During a first time interval, when the first transistor Q1 is off and the second transistor Q2 is on, the first diode D1 is forward biased and the energy-transfer capacitor Q1 is charged in the positive direction through the input inductor L1.

During a second time interval, when the first transistor Q1 is on and the second transistor Q2 is off, the energy-transfer capacitor C1 is connected across the first diode D1, reverse biasing it. Therefore, the energy-transfer capacitor C1 discharges through the output load and inductance L2, and in the process charges the output capacitance C2 b to a negative potential.

The circuit operation described above is similar to that of a basic topology Ćuk converter. However, the converter of FIG. 5 is symmetrical in respect of the inputs and the outputs, and therefore will permit power flow in either direction.

As described previously, use can be made of a common core to couple the input and output choke inductances L1 and L2 to reduce ripple, and/or an isolating transformer TX1 to provide galvanic isolation. FIG. 6 illustrates the addition of such an isolating transformer TX1 to the circuit of FIG. 5.

Ćuk converter technology has been used exclusively to convert a DC input voltage to a DC output voltage, and is essentially uni-directional in terms of power flow. A further example of the prior art is given in U.S. Pat. No. 5,321,597 which discloses a complex Ćuk-like circuit which is primarily used as a galvanic isolation device for DC electrical signals.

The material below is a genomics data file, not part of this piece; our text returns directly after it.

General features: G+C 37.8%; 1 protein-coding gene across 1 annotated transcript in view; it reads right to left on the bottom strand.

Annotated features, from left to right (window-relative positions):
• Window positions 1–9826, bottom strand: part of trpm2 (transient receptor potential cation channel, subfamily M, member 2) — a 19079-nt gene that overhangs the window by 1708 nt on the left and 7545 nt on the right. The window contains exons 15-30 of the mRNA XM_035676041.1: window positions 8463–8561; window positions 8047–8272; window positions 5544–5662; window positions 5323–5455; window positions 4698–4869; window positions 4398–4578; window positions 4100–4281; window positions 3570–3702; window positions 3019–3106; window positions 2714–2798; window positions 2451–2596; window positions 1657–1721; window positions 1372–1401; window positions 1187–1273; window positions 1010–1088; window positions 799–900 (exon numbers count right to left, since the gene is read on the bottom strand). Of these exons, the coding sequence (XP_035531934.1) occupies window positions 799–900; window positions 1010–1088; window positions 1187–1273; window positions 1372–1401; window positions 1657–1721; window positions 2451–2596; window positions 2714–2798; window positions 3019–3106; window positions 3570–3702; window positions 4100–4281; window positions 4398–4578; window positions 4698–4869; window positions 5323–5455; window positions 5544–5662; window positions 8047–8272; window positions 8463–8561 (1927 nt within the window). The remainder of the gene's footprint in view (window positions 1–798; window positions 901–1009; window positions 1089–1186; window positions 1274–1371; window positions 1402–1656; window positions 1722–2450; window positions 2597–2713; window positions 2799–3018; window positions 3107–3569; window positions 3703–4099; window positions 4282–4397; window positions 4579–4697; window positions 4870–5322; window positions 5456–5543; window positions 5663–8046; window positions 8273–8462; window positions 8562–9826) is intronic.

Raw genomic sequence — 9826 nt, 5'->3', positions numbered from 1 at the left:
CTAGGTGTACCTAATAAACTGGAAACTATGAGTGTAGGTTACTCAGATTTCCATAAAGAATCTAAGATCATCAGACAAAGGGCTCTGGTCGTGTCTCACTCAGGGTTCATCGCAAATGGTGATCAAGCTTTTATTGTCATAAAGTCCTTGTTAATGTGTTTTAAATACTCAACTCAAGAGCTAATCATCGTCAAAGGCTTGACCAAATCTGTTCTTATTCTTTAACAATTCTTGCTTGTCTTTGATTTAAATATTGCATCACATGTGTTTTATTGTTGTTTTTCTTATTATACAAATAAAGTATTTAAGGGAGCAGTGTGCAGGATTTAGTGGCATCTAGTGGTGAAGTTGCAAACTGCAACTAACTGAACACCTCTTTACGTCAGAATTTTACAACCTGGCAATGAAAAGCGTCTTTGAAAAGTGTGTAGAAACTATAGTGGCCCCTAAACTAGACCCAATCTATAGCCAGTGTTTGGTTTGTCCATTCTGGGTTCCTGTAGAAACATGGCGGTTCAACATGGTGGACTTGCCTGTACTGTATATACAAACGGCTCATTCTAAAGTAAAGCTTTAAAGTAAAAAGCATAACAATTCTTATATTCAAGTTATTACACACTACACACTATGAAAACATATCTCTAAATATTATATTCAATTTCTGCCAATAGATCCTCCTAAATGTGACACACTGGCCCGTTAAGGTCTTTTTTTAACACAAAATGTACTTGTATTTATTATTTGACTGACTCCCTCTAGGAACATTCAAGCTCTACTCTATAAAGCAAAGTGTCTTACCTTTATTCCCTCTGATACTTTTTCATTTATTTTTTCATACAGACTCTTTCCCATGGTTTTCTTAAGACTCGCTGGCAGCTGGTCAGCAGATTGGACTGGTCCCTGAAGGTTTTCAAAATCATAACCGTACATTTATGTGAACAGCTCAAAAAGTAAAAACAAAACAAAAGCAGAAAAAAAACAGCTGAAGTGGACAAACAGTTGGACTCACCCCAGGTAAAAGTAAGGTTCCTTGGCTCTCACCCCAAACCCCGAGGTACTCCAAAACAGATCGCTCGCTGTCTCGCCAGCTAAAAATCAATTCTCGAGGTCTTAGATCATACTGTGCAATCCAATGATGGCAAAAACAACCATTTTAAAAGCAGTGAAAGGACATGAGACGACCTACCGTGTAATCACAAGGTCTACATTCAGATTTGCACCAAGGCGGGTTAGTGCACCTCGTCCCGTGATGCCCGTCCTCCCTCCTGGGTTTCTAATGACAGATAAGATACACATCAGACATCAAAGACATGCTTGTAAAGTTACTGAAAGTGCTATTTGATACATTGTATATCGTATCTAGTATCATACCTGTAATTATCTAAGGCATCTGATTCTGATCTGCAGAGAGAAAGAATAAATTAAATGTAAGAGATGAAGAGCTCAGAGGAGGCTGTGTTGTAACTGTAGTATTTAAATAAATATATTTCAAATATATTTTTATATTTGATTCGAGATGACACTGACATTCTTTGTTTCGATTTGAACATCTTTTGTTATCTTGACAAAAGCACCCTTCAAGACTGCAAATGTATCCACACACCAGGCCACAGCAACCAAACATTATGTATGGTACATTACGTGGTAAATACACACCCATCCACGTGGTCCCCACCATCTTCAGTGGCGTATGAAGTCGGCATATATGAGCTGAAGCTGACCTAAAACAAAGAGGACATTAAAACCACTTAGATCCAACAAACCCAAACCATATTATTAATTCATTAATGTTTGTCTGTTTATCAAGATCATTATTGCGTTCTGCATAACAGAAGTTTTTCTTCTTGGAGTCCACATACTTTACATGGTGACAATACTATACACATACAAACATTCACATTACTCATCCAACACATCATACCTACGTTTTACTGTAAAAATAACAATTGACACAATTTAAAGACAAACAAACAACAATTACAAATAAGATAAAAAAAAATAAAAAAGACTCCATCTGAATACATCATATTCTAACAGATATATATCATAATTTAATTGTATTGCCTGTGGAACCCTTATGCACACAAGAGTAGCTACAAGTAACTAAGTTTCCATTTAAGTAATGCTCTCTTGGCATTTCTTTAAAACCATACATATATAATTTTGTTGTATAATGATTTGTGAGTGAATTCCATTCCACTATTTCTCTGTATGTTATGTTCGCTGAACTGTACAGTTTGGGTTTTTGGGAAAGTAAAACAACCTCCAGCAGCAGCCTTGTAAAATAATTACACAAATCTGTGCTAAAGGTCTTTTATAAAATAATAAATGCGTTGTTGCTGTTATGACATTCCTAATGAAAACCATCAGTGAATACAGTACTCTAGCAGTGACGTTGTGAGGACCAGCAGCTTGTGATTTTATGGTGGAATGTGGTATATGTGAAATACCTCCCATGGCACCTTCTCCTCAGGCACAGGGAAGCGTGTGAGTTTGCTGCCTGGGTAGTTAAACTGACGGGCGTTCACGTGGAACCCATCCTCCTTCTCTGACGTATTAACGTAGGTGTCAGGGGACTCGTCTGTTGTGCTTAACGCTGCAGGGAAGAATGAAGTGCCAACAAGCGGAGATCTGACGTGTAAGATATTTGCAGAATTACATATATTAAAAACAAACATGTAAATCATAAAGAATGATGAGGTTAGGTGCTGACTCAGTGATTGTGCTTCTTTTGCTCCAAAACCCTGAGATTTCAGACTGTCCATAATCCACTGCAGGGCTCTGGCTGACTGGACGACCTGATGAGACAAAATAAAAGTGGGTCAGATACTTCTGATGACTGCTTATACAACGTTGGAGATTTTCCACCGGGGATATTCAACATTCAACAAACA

The present Application addresses the problem of providing an apparatus which permits bi-directional power flow so as to be able to accommodate regenerative load currents. In a preferred aspect, the invention provides an AC or DC voltage regulator/converter which, while functionally analogous to conventional iron/copper AC transformers, benefits from solid state control so as to permit a reduction in weight, size and cost while improving performance when compared to conventional means.

SUMMARY OF THE INVENTION

According to a first aspect of the invention there is provided a bi-directional AC or DC voltage regulator having a controller, an input circuit and an output circuit, the input and output circuits being capacitively coupled one to the other and being symmetrical one relative to the other, wherein each circuit comprises two terminals across which are connected a capacitor and, in parallel with the capacitor, a series connection of an inductor and a switching network controlled by the controller wherein;

each switching network has two branches in anti-parallel, and

each branch comprises a switching means (Q1,Q2; Q3,Q4) for permitting only uni-directional current flow; CHARACTERIZED IN THAT:

The controller operates at high frequency the switching means in the input circuit which, if closed, would permit current flow through the switching network, and simultaneously operates the oppositely aligned switching means in the output circuit so that it is in the opposite switching state to the high frequency operated switching means in the input circuit.

Preferably, an isolation transformer in conjunction with a pair of energy transfer capacitors can be inserted between the input and output circuits permitting magnetic and capacitive coupling thereof. Alternatively, the input and output circuits may be coupled capacitively only, through a single energy transfer capacitor.

Where a transformer is used to couple the input circuit to the output circuit, the turns ratio may be selected so as to establish the required output voltage range for a given input voltage.